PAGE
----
The regulator presented the conclusions of its review in two documents, one covering estragole, the other focusing on menthofuran and pulegone. For each class of product, EMA now recommends keeping exposure levels as low as practically achievable. Estragole is linked to genotoxic carcinogenicity.
Reports have also linked menthofuran and pulegone — which are found in oils of peppermint and mint — to carcinogenicity, but the mechanism of action is unclear. EMA wants to raise awareness of the link to liver reactions, see more focused pharmacovigilance and make companies show their products comply with exposure limits.
Estragole I Menthofuran and Pulegone
EMA’s Pharmacovigilance Risk Assessment Committee (PRAC)has recommended changes to the labels of drugs that contain ambroxol and bromhexine. PRAC made the recommendations after reviewing the risk of severe skin reactions and other allergic responses.
Belgian regulator AFMPS first alerted EMA to the risks after receiving reports of patients experiencing allergic responses and skin reactions following treatment with ambroxol. A review by PRAC concluded the risks posed by ambroxol and bromhexine — another drug used to clear mucus from airways — are small, but significant enough to warrant changing the label.
If EMA adopts PRAC’s recommendations, the labels of drugs containing ambroxol and bromhexine will feature more details on the potential for allergic responses and a new section covering skin reactions. PRAC recommends physicians discontinue treatment immediately if a patient experiences severe skin reactions, such as erythema multiforme and Stevens-Johnson syndrome.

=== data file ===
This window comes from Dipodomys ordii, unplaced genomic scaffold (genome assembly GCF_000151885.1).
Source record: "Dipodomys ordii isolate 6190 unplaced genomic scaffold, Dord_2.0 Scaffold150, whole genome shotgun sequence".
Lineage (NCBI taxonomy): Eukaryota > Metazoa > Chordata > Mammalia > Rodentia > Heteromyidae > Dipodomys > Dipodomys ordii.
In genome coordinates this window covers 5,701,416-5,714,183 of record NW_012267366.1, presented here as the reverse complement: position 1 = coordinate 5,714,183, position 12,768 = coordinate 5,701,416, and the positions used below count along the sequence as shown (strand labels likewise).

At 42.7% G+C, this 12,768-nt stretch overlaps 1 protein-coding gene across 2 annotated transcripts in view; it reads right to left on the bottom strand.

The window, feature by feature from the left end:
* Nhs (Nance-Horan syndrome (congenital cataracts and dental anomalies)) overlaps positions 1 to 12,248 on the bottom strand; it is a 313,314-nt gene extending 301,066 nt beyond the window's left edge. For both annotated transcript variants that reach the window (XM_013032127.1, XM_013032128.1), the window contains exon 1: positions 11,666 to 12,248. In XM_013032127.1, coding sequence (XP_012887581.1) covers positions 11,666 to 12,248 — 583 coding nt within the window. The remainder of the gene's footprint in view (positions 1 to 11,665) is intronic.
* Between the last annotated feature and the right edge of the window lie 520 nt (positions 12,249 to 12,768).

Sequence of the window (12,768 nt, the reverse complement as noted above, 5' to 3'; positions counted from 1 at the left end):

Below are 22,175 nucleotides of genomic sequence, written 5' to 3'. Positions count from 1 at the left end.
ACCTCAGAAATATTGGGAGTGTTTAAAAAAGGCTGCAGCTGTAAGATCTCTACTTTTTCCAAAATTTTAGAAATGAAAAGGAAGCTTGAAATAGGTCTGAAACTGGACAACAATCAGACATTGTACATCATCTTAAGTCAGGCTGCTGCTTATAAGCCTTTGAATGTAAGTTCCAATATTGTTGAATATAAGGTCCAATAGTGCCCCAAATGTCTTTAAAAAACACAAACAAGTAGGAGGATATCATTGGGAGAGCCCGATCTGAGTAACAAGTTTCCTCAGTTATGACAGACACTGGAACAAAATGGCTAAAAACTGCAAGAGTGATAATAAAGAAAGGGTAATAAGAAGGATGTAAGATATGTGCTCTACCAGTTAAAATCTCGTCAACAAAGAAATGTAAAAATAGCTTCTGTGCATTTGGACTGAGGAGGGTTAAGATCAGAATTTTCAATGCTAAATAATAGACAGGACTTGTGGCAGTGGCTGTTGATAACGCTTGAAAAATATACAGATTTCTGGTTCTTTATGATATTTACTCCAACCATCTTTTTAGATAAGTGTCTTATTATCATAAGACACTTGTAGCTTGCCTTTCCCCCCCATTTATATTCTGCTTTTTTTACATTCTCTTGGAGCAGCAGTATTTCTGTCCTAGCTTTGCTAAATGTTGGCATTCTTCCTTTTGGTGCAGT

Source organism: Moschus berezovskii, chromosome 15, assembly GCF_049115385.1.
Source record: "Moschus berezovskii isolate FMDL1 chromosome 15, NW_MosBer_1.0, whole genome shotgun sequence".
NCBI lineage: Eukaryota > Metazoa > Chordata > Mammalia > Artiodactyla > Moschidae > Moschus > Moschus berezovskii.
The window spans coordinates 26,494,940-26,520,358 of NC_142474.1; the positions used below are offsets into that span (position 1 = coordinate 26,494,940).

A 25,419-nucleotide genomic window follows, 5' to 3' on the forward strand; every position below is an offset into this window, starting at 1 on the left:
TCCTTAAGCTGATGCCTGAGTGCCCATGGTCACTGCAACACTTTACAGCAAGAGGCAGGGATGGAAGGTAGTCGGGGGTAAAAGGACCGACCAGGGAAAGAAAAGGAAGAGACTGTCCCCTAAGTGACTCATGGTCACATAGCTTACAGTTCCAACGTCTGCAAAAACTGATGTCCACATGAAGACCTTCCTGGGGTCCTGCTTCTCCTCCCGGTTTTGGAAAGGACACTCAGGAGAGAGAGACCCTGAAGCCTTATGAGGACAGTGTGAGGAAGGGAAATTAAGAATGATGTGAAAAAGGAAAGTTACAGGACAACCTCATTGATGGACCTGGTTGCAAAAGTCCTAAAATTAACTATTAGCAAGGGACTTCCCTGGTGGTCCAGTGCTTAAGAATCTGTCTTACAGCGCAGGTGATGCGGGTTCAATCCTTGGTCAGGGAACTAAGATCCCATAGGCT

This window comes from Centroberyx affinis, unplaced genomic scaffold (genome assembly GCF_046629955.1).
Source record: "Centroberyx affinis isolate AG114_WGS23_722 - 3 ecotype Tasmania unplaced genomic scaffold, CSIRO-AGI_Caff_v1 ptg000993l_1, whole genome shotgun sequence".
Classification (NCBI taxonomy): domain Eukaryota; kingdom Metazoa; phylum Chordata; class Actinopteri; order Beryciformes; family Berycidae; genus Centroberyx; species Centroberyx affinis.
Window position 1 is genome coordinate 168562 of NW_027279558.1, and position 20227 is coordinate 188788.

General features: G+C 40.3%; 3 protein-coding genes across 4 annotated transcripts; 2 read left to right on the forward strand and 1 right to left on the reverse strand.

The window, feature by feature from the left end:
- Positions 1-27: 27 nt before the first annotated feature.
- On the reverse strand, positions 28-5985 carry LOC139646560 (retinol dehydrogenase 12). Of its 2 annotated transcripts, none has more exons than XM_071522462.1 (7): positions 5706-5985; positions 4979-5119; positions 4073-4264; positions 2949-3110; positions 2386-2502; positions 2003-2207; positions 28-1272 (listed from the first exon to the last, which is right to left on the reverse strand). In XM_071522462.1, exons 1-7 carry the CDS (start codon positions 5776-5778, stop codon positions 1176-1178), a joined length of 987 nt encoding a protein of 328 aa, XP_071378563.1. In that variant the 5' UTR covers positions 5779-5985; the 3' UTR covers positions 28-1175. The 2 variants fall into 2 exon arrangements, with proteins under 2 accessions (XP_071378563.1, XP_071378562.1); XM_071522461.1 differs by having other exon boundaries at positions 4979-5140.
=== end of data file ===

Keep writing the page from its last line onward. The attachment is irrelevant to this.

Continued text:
MHRA has awarded Bristol-Myers Squibb’s Opdivo Promising Innovative Medicine (PIM) status. The decision puts the PD-1 inhibitor on the first step of the United Kingdom’s new fast-track approval process. If Opdivo fulfills the promise it has shown to date, MHRA may agree to make the drug available to patients before it is officially licensed. PMLiVE
The Committee on the Environment, Public Health and Food Safety (ENVI) has commented on the Regulatory Fitness and Performance Programme (REFIT). ENVI is concerned the initiative’s focus on cutting red tape could lead to deregulation of health and other sectors. When legislation is assessed under REFIT, ENVI wants to ensure health factors are taken as seriously as economics. Draft Opinion
MHRA has warned counterfeiters are changing their tactics. The regulator shut down 1,600 sites selling fake drugs and seized counterfeits valued at £3 million ($4.5 million), but faces a new struggle with social media. Last year MHRA took down 19,000 online videos and continued to cooperate with YouTube, Amazon and eBay. in-PharmaTechnologist
In 2013, EMA took 57% longer to approve medicines than the US Food and Drug Administration, making it the second slowest of the six major regulatory authorities. However, approval times in Europe were more consistent than in other regions. CIRS Analysis I Regulatory Focus
EMA has shared three International Conference on Harmonisation (ICH) documents. The texts cover electronic transmission of individual case safety reports (ICSRs), electronic common technical documents (eCTD) and elemental impurities. ICSR I eCTD I Impurities
The European Directorate for the Quality of Medicines and Healthcare (EDQM) has been re-certified as ISO 9001:2008 compliant. French accreditation body AFAQ awarded the status to EDQM after conducting a three-day audit. EDQM Statement
Covidien received a CE Mark for its drug-coated balloon to treat peripheral artery disease. The device is set to be sold to Spectranetics to allow Covidien to comply with the antitrust terms of its $43 billion merger with Medtronic. FierceMedicalDevices
Tags: EU Regulatory Roundup, European Regulatory Roundup, Regulatory Roundup